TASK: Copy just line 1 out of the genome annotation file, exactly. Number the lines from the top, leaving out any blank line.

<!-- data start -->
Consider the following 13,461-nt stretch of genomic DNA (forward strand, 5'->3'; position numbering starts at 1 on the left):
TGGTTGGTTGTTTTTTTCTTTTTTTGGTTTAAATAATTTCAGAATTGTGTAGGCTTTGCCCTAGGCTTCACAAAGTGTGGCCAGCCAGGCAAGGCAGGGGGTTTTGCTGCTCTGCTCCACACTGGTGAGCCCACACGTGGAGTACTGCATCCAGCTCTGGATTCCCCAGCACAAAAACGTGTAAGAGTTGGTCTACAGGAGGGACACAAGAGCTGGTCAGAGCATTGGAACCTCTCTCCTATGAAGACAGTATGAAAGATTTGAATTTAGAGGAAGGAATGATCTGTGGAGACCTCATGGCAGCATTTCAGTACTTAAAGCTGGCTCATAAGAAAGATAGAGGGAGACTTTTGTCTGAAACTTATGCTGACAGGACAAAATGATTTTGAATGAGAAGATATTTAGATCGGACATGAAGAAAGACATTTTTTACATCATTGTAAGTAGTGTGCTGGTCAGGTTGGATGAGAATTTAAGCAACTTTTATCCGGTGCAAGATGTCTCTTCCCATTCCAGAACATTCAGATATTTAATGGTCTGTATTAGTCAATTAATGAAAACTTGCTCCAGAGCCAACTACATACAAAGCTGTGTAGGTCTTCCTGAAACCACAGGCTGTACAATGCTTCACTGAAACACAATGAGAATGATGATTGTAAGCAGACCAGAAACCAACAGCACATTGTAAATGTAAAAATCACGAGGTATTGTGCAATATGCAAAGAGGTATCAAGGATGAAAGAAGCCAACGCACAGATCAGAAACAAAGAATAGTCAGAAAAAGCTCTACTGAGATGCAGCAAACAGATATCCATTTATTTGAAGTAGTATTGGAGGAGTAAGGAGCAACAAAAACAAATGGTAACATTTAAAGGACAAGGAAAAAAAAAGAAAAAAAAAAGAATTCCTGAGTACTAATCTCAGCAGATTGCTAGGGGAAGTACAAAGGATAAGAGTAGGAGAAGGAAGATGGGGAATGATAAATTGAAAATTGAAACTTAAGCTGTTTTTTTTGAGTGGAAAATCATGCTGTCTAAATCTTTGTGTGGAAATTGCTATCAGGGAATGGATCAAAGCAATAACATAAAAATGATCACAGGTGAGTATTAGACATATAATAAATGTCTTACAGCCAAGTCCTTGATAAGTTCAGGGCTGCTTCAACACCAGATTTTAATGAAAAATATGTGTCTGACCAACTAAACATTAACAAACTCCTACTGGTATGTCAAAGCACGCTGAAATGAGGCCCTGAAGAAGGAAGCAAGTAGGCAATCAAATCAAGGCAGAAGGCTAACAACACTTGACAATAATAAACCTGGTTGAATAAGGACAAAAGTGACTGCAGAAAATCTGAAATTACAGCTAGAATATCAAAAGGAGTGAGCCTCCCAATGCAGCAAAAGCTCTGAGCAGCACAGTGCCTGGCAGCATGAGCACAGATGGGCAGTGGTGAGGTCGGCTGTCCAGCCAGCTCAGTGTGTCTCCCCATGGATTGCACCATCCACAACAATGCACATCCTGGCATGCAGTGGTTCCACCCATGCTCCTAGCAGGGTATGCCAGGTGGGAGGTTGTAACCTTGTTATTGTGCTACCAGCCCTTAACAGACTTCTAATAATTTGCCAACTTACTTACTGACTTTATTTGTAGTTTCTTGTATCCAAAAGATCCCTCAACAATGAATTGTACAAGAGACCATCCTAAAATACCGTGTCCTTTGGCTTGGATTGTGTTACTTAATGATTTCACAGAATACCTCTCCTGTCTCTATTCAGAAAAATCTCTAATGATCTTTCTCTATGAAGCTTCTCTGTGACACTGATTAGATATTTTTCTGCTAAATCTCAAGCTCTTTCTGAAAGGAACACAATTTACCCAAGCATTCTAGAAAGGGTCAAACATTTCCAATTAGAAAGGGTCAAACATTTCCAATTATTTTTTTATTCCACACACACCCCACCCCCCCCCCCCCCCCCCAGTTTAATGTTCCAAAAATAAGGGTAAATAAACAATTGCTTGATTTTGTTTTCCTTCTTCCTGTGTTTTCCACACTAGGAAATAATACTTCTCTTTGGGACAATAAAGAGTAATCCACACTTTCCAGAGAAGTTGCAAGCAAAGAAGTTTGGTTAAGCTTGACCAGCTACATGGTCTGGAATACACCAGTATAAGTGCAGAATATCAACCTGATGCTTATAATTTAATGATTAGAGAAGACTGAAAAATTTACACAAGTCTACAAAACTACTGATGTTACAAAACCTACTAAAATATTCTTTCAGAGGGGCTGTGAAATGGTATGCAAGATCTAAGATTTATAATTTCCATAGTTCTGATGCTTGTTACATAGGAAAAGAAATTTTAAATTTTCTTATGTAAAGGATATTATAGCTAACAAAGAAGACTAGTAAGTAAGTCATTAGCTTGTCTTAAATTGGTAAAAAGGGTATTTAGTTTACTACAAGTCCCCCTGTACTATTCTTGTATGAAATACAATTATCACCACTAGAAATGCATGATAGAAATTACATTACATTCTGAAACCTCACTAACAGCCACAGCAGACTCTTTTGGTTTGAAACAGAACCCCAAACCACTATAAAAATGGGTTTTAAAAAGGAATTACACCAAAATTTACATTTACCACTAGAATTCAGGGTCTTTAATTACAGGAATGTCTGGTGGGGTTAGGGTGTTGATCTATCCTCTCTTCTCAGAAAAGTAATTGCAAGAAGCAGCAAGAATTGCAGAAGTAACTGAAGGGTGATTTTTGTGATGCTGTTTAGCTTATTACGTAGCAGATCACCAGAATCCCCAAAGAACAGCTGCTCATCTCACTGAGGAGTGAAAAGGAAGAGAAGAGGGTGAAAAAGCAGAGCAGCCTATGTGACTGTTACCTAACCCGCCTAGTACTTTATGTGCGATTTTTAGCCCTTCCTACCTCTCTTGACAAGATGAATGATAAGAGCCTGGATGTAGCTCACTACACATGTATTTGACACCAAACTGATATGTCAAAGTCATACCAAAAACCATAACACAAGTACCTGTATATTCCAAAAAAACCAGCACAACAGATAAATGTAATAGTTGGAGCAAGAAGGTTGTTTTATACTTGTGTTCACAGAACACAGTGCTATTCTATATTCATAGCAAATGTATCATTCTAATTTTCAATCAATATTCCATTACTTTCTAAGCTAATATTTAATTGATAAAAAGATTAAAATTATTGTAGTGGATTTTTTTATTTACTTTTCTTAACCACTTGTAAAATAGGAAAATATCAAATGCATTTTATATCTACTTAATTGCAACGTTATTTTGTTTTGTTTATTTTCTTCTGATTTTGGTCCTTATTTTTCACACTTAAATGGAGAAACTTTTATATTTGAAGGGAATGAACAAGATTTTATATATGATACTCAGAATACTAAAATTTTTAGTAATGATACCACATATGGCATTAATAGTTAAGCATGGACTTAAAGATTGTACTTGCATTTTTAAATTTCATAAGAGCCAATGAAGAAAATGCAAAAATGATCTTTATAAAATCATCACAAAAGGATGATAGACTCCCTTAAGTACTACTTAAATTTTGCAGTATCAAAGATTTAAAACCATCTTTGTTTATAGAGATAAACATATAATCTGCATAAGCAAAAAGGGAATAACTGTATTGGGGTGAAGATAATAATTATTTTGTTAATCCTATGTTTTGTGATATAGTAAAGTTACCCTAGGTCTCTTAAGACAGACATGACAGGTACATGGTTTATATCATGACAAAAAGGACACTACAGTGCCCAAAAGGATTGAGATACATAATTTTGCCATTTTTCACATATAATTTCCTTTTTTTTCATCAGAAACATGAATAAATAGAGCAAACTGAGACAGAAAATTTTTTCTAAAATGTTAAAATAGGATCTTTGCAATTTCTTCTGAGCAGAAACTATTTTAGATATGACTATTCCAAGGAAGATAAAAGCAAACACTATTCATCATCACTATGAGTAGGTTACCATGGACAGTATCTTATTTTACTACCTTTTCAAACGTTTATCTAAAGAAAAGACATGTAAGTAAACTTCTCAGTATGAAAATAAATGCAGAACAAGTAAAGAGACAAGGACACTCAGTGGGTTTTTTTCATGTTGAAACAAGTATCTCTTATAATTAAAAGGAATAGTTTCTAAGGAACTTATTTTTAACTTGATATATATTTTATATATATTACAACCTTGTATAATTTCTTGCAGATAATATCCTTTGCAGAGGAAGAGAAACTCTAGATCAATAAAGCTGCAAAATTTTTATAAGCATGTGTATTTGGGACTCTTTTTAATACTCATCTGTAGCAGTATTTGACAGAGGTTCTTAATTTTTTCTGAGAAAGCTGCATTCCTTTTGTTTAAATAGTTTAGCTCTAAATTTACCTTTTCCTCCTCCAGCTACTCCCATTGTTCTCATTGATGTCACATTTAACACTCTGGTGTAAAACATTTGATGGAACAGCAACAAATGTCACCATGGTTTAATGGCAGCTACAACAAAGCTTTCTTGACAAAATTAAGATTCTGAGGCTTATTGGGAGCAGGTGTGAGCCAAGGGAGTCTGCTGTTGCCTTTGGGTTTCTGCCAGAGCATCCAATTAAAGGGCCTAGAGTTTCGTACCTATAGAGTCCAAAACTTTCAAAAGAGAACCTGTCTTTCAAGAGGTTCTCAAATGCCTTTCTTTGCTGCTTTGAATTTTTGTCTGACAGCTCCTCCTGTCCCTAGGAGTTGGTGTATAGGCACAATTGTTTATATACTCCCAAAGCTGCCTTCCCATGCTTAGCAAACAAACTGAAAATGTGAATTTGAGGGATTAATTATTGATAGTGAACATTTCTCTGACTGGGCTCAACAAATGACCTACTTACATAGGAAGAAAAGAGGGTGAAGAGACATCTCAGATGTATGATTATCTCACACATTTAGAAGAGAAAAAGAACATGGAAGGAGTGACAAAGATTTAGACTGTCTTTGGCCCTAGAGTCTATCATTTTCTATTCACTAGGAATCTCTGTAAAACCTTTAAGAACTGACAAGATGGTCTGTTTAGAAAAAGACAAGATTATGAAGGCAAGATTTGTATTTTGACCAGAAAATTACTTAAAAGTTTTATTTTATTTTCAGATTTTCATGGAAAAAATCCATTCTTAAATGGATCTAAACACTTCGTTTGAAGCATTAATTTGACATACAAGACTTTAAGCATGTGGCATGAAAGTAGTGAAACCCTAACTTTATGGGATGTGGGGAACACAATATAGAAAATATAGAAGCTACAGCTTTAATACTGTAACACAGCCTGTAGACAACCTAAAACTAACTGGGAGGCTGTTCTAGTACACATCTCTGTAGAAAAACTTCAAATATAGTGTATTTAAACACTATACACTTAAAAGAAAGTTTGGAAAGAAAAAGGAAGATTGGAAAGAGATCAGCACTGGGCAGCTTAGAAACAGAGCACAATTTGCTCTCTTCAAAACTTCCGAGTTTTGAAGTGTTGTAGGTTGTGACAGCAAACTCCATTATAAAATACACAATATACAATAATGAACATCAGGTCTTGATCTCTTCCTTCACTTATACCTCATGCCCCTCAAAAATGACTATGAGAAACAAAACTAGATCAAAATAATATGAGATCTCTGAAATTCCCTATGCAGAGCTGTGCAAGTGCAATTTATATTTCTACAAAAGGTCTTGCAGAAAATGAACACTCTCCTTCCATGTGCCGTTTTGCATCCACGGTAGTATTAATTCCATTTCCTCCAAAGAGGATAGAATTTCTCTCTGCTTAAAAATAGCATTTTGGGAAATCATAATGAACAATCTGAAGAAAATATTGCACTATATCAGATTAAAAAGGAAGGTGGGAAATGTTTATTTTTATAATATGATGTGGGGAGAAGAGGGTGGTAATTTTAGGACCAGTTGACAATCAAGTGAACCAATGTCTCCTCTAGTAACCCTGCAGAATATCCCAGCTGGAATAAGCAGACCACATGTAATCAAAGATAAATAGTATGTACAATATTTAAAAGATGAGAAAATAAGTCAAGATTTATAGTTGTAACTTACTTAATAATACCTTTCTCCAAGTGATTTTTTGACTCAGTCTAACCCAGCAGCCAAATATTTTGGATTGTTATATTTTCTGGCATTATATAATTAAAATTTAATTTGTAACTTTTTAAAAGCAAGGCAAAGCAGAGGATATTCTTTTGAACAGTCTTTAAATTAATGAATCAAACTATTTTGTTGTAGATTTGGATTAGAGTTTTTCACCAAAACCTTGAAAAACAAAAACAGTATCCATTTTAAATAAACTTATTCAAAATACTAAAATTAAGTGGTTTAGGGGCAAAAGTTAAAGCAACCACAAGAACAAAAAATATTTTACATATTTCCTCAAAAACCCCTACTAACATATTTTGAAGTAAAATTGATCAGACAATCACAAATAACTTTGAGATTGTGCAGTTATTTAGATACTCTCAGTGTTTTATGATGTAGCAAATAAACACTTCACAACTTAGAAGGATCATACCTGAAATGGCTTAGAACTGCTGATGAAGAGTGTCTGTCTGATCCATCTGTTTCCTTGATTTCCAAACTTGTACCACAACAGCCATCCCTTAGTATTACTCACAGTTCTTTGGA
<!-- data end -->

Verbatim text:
Consider the following 13,461-nt stretch of genomic DNA (forward strand, 5'->3'; position numbering starts at 1 on the left):